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More import competition looms

Update: July, 11/2012 - 10:34

HCM CITY — The Business Association of High-Quality Vietnamese Goods will organise many programmes to promote and develop markets for Vietnamese products at home and abroad.

Vu Kim Hanh, the association's chairwoman, said 2015 would be a year of reckoning for many local firms when goods imported from ASEAN countries and China would enjoy zero tariffs under the ASEAN-China Free Trade Agreement.

"Time is running out for Vietnamese businesses to consolidate their position in the domestic market," Hanh said.

Meanwhile, companies should link up with each other to establish and widen distribution systems so that Vietnamese goods can penetrate ASEAN and Chinese markets, she said.

With regard to the domestic market, Ho Duc Minh, the association's office manager, said they would implement the second phase of a programme to link producers and traders at traditional markets in the country.

Compared to the first phase, the second phase would increase the number of participating firms and expand the programme to more sectors, Minh told a press conference in HCM City yesterday.

Enterprises in the garment and textile and footwear sectors would receive some support in entering and sustaining their presence in traditional markets, he said.

Myanmar market

The association has also developed a plan to help Vietnamese high quality goods to better exploit the potential of ASEAN+1 markets.

On Monday, the association signed a co-operation agreement with the C.T Group to promote and distribute Vietnamese goods in Myanmar.

Under the agreement, the association will introduce prestigious and strong brands to the C.T Group, which will map out strategy to distribute the goods in Myanmar systematically, and build prestige for Vietnamese products in the country.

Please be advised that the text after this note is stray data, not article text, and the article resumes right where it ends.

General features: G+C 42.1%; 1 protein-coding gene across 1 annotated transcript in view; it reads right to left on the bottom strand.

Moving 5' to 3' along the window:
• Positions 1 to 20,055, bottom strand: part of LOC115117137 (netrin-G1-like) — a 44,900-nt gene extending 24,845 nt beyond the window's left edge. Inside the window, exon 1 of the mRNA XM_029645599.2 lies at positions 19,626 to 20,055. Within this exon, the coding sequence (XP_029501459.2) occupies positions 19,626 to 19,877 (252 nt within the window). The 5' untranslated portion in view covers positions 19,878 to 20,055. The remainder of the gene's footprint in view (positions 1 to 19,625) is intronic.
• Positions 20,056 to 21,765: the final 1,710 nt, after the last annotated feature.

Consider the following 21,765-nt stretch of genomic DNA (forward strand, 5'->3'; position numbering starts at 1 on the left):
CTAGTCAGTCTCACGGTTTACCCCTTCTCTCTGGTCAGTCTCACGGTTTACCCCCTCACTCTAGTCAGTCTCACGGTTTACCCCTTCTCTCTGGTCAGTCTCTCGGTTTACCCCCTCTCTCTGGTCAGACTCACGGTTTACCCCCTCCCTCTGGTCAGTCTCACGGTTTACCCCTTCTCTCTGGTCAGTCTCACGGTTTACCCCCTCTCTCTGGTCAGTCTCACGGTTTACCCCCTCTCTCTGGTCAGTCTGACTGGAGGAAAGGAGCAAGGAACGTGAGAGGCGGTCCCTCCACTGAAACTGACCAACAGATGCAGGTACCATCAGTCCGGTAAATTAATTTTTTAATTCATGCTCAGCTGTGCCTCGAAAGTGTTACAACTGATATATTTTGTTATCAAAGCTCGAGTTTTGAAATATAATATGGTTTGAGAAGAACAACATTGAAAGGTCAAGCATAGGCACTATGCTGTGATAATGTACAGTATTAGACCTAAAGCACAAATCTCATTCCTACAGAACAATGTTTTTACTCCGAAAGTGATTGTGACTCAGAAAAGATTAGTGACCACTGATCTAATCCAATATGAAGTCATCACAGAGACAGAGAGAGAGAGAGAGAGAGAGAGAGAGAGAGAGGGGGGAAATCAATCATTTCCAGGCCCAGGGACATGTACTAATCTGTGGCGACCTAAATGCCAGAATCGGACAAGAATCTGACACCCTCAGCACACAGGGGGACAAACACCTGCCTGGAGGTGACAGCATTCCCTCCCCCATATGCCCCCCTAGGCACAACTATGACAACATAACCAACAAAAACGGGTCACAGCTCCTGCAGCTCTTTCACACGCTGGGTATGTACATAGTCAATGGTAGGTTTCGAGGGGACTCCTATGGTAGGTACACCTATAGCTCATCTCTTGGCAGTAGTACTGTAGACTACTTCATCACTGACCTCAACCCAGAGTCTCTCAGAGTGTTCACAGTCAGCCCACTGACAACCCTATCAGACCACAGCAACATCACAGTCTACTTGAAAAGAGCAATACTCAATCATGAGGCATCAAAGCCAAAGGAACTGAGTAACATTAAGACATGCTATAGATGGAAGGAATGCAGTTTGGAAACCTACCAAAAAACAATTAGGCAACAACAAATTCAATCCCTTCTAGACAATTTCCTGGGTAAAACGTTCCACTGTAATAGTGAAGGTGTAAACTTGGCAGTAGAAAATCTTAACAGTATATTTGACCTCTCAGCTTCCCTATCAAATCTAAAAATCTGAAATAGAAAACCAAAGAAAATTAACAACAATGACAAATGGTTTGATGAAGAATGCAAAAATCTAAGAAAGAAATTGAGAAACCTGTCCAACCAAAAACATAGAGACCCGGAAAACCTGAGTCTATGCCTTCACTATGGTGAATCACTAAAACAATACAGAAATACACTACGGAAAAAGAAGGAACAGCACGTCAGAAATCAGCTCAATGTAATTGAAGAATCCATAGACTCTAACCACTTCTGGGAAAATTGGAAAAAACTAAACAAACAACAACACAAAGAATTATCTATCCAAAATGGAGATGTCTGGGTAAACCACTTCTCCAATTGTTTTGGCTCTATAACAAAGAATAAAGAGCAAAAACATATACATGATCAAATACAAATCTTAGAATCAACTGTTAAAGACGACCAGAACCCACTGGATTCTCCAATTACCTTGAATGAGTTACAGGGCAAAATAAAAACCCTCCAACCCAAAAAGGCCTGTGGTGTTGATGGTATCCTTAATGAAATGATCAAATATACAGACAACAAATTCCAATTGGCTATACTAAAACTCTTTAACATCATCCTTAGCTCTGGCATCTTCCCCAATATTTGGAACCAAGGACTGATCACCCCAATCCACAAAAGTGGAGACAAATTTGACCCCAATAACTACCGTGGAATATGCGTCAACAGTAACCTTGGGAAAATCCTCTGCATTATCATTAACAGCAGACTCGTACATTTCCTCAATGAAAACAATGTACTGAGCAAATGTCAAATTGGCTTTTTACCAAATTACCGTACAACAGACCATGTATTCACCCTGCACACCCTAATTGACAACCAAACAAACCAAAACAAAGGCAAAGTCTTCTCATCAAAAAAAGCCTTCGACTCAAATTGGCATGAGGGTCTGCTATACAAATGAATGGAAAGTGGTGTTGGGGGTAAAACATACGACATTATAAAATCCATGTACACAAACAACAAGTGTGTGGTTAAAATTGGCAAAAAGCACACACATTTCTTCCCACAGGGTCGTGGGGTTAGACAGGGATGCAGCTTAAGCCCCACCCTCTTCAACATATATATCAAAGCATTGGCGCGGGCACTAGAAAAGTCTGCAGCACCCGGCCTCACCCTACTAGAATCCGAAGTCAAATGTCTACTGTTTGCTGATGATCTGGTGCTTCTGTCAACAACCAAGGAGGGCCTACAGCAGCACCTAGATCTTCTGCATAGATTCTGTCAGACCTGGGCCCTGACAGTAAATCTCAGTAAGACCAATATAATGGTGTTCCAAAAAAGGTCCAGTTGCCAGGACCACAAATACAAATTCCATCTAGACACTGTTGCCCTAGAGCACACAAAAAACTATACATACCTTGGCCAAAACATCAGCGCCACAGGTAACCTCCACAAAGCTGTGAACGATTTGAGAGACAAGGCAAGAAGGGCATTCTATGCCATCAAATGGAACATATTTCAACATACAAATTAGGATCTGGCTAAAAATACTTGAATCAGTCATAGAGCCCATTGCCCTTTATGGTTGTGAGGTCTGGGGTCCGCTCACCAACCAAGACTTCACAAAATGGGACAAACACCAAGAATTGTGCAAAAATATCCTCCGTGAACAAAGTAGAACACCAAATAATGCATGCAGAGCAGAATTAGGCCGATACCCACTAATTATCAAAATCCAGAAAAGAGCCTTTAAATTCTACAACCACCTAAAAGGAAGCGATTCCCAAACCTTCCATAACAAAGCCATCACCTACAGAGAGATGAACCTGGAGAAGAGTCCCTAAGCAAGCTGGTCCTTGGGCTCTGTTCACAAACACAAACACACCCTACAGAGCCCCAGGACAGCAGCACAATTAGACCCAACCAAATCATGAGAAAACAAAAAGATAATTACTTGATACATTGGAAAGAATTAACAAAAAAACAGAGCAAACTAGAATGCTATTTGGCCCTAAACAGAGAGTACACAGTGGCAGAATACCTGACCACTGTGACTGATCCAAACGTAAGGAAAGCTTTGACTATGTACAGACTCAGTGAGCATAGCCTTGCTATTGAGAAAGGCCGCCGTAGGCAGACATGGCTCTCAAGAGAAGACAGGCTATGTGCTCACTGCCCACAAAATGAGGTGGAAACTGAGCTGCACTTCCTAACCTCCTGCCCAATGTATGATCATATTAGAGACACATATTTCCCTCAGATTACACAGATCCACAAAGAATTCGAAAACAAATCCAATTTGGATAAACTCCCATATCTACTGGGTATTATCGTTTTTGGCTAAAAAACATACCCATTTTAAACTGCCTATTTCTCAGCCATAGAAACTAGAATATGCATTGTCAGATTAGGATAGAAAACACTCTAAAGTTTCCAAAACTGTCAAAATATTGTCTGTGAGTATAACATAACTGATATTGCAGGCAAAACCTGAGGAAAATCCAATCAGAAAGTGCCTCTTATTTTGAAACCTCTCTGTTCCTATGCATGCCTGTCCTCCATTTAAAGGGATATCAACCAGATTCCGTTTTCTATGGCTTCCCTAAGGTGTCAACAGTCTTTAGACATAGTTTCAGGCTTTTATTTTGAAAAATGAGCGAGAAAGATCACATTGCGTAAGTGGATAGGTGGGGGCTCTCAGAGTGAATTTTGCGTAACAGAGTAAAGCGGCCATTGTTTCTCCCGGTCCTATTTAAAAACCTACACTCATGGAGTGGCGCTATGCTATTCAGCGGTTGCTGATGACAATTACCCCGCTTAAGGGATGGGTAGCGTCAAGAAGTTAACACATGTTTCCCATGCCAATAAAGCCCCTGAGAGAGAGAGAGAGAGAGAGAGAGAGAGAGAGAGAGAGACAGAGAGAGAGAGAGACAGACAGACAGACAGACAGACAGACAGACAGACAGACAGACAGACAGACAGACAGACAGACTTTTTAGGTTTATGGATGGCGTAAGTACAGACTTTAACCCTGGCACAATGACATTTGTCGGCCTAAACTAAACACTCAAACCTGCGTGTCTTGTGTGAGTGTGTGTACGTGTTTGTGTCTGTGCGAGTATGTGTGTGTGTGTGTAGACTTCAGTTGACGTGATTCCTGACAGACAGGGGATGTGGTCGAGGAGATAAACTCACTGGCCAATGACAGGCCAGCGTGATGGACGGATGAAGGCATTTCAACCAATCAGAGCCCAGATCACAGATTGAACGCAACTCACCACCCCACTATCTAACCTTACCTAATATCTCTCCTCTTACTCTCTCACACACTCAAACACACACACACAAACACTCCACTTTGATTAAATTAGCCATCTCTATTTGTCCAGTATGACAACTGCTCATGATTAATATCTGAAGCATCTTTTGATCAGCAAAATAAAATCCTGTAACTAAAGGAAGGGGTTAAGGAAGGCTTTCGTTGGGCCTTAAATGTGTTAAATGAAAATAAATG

Tran Kim Chung, president of the C.T Group, said that in the initial stages, the group would bear the promotion and advertising costs and the enterprises would pledge to provide high quality goods at reasonable prices.

"With a population of 60 million, Myanmar has high demand for many kinds of consumer goods and the market presents great potential for Vietnamese products," Chung said.

Over the last three years, C.T Group has established a strong distribution network in Myanmar, establishing relations with most supermarkets, wholesale markets and large distributors there.

The group so far has introduced 34 Vietnamese brands, mainly processed food, cosmetics and fashion products.

C.T Group plans to build a "Viet Nam House" in Myanmar's capital. The 30-40 storey building will include a hotel, a trading center, offices and an area to display Vietnamese goods.

"Besides Myanmar, China is another potential market for Vietnamese goods," said Nguyen Lam Vien, the association's deputy chairman and general director of Vinamit.

The association would support domestic firms to access this market officially, he said.

He recommended that Vietnamese firms think of exporting their goods officially to China so that their market penetration can be sustained. "As of now, most Vietnamese firms sell their products to China via border trade, which is not stable and carries significant risk," he said. — VNS

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